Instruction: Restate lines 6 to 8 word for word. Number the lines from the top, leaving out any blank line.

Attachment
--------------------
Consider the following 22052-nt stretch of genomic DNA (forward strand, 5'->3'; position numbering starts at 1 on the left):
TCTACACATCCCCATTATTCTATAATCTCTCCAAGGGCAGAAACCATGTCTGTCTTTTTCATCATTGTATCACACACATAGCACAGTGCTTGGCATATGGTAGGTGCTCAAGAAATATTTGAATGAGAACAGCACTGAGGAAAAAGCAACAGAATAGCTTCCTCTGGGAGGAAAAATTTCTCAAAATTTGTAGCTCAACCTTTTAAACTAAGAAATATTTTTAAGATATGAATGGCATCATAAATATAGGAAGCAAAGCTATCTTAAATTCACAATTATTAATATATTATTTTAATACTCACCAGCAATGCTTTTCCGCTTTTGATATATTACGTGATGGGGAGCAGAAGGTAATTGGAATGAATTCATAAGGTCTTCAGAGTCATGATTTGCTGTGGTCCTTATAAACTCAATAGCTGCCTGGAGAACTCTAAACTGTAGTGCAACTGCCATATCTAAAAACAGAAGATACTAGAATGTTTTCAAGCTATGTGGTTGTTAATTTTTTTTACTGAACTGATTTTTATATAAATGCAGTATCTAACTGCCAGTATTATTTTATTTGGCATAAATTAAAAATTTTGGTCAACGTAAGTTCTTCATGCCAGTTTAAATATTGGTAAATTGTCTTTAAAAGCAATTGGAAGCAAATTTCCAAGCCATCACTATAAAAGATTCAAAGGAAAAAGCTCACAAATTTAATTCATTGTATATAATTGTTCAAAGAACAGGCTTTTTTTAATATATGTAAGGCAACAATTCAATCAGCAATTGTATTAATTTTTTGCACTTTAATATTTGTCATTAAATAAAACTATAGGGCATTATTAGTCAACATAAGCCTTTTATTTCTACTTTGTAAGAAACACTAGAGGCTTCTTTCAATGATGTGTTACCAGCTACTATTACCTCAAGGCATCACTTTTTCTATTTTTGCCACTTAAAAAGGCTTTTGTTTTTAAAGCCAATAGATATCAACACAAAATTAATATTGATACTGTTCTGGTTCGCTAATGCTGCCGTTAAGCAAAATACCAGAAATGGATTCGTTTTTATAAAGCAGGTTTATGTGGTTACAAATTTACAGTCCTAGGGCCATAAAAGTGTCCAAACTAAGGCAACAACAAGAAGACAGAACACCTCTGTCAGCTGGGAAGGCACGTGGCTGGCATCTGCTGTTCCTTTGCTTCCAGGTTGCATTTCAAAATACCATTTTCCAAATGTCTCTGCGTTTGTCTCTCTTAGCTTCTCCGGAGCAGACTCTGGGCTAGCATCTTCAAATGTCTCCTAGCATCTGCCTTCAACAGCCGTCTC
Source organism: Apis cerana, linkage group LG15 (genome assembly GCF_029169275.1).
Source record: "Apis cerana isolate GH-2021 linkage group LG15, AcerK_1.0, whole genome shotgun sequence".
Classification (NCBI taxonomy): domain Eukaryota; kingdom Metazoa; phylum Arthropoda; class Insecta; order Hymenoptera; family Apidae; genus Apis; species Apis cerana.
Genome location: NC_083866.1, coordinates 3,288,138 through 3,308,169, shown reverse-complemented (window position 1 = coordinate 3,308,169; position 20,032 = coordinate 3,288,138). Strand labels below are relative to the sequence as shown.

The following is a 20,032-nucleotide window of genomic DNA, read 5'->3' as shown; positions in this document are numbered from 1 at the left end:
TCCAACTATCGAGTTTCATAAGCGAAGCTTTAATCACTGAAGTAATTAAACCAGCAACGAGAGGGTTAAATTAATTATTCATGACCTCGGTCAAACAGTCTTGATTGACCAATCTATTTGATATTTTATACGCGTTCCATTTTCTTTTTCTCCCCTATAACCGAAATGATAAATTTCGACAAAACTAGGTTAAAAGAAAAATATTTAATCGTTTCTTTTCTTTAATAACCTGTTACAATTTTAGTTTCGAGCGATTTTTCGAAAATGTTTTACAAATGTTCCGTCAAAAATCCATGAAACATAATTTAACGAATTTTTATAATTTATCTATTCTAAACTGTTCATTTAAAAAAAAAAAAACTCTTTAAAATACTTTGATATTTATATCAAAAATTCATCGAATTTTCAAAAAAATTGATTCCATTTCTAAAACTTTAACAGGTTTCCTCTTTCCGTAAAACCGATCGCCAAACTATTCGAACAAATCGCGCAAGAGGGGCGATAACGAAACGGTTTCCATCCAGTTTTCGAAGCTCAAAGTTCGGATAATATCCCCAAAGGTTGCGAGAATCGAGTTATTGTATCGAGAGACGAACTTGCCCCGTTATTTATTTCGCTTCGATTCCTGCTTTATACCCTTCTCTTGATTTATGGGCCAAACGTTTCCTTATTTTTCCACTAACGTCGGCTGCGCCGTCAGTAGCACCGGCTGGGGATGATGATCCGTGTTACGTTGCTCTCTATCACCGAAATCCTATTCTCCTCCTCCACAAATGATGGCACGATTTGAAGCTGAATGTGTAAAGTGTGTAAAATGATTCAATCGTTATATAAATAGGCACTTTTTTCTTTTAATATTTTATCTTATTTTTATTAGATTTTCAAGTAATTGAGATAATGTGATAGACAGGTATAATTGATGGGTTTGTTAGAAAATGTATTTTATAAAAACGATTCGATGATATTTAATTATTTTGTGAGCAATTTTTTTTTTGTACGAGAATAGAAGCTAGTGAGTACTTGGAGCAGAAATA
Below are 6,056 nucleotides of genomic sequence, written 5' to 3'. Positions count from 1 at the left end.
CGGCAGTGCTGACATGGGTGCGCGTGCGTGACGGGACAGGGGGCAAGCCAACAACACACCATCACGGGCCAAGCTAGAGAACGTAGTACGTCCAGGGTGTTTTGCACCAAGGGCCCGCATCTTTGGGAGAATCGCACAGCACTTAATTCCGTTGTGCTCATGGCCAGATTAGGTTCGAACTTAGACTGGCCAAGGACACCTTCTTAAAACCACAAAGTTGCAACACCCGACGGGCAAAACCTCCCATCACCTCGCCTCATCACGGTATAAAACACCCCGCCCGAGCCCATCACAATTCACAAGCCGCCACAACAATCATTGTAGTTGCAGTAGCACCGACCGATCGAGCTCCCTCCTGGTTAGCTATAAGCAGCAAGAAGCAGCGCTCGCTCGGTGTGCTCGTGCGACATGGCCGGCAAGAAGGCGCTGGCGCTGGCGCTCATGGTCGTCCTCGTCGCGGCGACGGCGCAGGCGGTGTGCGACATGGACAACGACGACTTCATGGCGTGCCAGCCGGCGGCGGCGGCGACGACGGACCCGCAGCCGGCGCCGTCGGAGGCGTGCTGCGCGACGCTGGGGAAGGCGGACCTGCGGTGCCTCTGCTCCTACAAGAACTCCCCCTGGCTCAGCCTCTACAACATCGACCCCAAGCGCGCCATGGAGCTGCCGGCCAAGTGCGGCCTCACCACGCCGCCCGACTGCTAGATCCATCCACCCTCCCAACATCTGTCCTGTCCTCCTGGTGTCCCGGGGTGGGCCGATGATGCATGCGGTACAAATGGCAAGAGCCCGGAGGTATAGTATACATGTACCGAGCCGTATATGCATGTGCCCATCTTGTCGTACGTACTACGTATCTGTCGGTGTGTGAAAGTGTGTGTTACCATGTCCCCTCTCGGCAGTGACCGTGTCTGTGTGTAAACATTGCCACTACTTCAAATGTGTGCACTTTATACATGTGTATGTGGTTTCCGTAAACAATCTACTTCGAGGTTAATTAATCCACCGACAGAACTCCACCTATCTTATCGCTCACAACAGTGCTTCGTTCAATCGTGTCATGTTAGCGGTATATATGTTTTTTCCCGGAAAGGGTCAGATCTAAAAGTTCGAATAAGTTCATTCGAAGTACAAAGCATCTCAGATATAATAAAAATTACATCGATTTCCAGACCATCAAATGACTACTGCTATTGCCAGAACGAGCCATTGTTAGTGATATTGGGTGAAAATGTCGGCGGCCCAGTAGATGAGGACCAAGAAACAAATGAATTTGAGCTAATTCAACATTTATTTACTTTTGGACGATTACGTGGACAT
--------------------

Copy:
Genome location: NC_083866.1, coordinates 3,288,138 through 3,308,169, shown reverse-complemented (window position 1 = coordinate 3,308,169; position 20,032 = coordinate 3,288,138). Strand labels below are relative to the sequence as shown.

The following is a 20,032-nucleotide window of genomic DNA, read 5'->3' as shown; positions in this document are numbered from 1 at the left end:
TCCAACTATCGAGTTTCATAAGCGAAGCTTTAATCACTGAAGTAATTAAACCAGCAACGAGAGGGTTAAATTAATTATTCATGACCTCGGTCAAACAGTCTTGATTGACCAATCTATTTGATATTTTATACGCGTTCCATTTTCTTTTTCTCCCCTATAACCGAAATGATAAATTTCGACAAAACTAGGTTAAAAGAAAAATATTTAATCGTTTCTTTTCTTTAATAACCTGTTACAATTTTAGTTTCGAGCGATTTTTCGAAAATGTTTTACAAATGTTCCGTCAAAAATCCATGAAACATAATTTAACGAATTTTTATAATTTATCTATTCTAAACTGTTCATTTAAAAAAAAAAAAACTCTTTAAAATACTTTGATATTTATATCAAAAATTCATCGAATTTTCAAAAAAATTGATTCCATTTCTAAAACTTTAACAGGTTTCCTCTTTCCGTAAAACCGATCGCCAAACTATTCGAACAAATCGCGCAAGAGGGGCGATAACGAAACGGTTTCCATCCAGTTTTCGAAGCTCAAAGTTCGGATAATATCCCCAAAGGTTGCGAGAATCGAGTTATTGTATCGAGAGACGAACTTGCCCCGTTATTTATTTCGCTTCGATTCCTGCTTTATACCCTTCTCTTGATTTATGGGCCAAACGTTTCCTTATTTTTCCACTAACGTCGGCTGCGCCGTCAGTAGCACCGGCTGGGGATGATGATCCGTGTTACGTTGCTCTCTATCACCGAAATCCTATTCTCCTCCTCCACAAATGATGGCACGATTTGAAGCTGAATGTGTAAAGTGTGTAAAATGATTCAATCGTTATATAAATAGGCACTTTTTTCTTTTAATATTTTATCTTATTTTTATTAGATTTTCAAGTAATTGAGATAATGTGATAGACAGGTATAATTGATGGGTTTGTTAGAAAATGTATTTTATAAAAACGATTCGATGATATTTAATTATTTTGTGAGCAATTTTTTTTTTGTACGAGAATAGAAGCTAGTGAGTACTTGGAGCAGAAATA